Start with the usual: question the patient and/or others involved in the patient's care to develop a complete understanding of the constellation of acute complaints. Ask specifically about any temporal associations with these complaints. The goal is to establish a timeline of your patient's complaints.

Next, determine whether anyone else in the patient's family, coworkers, or other regular contacts is experiencing the same or similar symptoms.

Medication history

  • Obtain a list of the patient's medications, both prescription and over-the-counter.

  • What vitamins or nutritional supplements does the patient take?

  • Does the patient take any herbal or nontraditional remedies?

  • Do not stop with the patient's medications: who else's medications are reasonably available to the patient in his or her home environment?

  • Could the patient be ingesting (inadvertently or intentionally) a family member's medications, supplements, or remedies?

Diet history

  • Does the patient consume any unusual foods that might have a toxic effect, either acutely or of a more cumulative nature?

  • Does the patient consume any natural or organic foodstuffs?

  • Is there any reason to suspect that the patient may be consuming any food that may be contaminated with herbicides, pesticides, or other toxic chemicals?

Residence history

  • What are the particulars of the patient's home? The age and type of structure can provide valuable clues about materials that might reasonably be found in that residence. For example, was the patient's home built before the 1978 US ban on lead in new paints? If so, the home has a greater likelihood of containing lead-based paints.6

  • What type of heating and cooling devices are used in the home?

  • Does the home have an old furnace in disrepair that potentially leaks carbon monoxide throughout the house?

  • What household chemicals are stored or used in the house or outlying structures?

  • Does the patient have access to these stored chemicals?

Water source history

  • Is the patient's home supplied by a city water system or by a separate, well-based system?

  • If the source is a large city water system, is there reason to suspect contamination--perhaps with hydrocarbons or other industrial chemicals?

  • If well water is the source, is there reason to suspect agricultural runoff, herbicides, or pesticides as possible contamination?

Work history

  • What is the nature of the patient's employment, and how long has he been employed at that job?

  • What material(s) does the patient handle during his daily work?

  • Are there any materials or procedures that require specific safety precautions or equipment?

  • Does the patient operate in any confined or poorly ventilated spaces throughout the day?

  • Is there any ongoing, or has there been any recent, construction or repairs to the work environment?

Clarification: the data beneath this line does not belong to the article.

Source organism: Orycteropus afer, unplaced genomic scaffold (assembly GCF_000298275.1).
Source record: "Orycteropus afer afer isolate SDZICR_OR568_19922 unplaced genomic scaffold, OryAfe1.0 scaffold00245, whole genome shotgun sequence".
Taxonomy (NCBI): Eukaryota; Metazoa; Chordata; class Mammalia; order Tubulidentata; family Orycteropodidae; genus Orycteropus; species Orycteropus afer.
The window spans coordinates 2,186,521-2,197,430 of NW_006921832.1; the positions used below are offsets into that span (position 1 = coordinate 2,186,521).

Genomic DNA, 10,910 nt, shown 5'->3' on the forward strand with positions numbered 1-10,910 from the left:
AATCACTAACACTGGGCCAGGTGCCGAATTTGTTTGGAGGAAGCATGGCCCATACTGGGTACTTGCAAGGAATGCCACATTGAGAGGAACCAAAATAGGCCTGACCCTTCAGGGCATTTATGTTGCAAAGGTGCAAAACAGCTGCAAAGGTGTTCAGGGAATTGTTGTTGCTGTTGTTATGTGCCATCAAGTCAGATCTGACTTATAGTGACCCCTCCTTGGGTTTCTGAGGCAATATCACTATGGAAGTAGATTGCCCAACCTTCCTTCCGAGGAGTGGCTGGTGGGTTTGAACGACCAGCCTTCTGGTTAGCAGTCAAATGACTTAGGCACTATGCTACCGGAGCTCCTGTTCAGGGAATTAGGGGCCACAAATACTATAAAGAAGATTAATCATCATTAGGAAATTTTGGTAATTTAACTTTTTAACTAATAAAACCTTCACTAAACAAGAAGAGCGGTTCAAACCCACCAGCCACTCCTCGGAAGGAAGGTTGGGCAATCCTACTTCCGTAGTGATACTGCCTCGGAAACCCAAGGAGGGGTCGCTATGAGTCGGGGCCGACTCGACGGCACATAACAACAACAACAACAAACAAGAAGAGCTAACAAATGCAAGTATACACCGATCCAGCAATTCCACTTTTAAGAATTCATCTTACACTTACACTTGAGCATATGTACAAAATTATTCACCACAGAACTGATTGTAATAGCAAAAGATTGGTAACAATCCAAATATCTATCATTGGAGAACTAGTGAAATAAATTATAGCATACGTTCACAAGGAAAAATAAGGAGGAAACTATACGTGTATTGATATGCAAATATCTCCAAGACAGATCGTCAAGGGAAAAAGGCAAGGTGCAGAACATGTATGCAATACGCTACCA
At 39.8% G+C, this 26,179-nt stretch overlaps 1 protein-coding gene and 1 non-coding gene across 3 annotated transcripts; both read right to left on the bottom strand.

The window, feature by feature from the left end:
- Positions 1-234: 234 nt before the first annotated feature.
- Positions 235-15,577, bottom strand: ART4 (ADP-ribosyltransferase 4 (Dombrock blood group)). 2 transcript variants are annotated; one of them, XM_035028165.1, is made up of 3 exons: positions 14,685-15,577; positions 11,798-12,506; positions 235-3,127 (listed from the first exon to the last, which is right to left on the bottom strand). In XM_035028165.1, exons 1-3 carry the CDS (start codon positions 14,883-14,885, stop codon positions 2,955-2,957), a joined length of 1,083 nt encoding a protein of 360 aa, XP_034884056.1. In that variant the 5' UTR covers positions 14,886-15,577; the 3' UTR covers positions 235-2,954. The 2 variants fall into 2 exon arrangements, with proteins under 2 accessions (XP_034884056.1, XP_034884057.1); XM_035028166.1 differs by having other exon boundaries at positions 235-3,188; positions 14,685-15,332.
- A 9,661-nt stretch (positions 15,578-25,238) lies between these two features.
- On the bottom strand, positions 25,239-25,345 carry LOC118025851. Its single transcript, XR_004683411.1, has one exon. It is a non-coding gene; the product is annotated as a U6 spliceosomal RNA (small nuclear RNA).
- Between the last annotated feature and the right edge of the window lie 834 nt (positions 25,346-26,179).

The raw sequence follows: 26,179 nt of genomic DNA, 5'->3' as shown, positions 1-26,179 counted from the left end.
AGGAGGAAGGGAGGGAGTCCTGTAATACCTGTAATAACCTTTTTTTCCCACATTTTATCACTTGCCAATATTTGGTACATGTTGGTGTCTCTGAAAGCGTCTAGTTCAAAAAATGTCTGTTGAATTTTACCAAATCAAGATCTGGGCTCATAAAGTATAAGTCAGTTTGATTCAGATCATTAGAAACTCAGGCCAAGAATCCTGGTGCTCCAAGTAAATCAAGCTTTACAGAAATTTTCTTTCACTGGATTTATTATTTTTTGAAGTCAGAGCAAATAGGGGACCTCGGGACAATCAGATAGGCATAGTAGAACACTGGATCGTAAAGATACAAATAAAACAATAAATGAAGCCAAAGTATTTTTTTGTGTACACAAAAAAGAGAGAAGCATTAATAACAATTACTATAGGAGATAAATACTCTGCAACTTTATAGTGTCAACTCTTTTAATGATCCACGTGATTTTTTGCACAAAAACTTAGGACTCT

• Are there centers of agriculture or industry nearby?


  • Does the patient engage in any hobbies or leisure activities that might present an increased risk of toxic exposure? (For example, does the patient use an acetylene torch in a poorly ventilated toolshed to strip paint from wood furniture and materials pursuant to his hobby of refinishing antiques?)

Our patients lead interesting and complex lives. When you suspect a possible toxic cause for their presenting complaints, you must try to develop a comprehensive picture of the world in which they live. A thorough and detailed history that explores all potential sources of toxic exposures is perhaps the most important element of making an accurate diagnosis of poisoning.


A head-to-toe examination should be performed on every patient who presents with multiple acute complaints--especially those that are vague or nonfocal. Focus on vital signs and organ systems often affected by potential toxins in an effort to assess your patient for a toxicologic syndrome, or "toxidrome" (listed in the Table).

  • Look at your patient globally. Does he appear acutely ill or uncomfortable? Does the general appearance fit with your review of vital signs? Is he especially warm or cool?

  • Do the vital signs represent a pattern consistent with any common toxidrome (anticholinergic, sympathomimetic, or other)?

  • Dermatologic findings (including mucous membranes): Is the patient dry or diaphoretic? Flushed or pale? Is he cyanotic? Are there any rashes or discrete lesions evident? Is the patient salivating? Lacrimating? Is rhinorrhea present?

  • Neurologic findings: Is there altered mental status, nystagmus, or myoclonus? Is there hyper- or hyporeflexia?

  • Ophthalmologic signs: Is there miosis or mydriasis? Are the pupils equal, round, and reactive to light?

  • GI signs: Are bowel sounds hyperactive or reduced? Is there evidence of incontinence?

  • Genitourinary signs: Can you palpate the bladder (consistent with urinary retention)? Is there evidence of incontinence?

Table - Manifestations of common toxidromes

Mental status
Heart rate
Blood pressure
Respiration rate

Anticholinergic agents*

Cholinergic agents
Increased or unchanged

Adrenergic agonists

Sedative-hypnotics (including ethanol)

Withdrawal from sedative-hypnotic agents(including ethanol)


Withdrawal from opioids

(Table Continued)
Pupil size

Anticholinergic agents*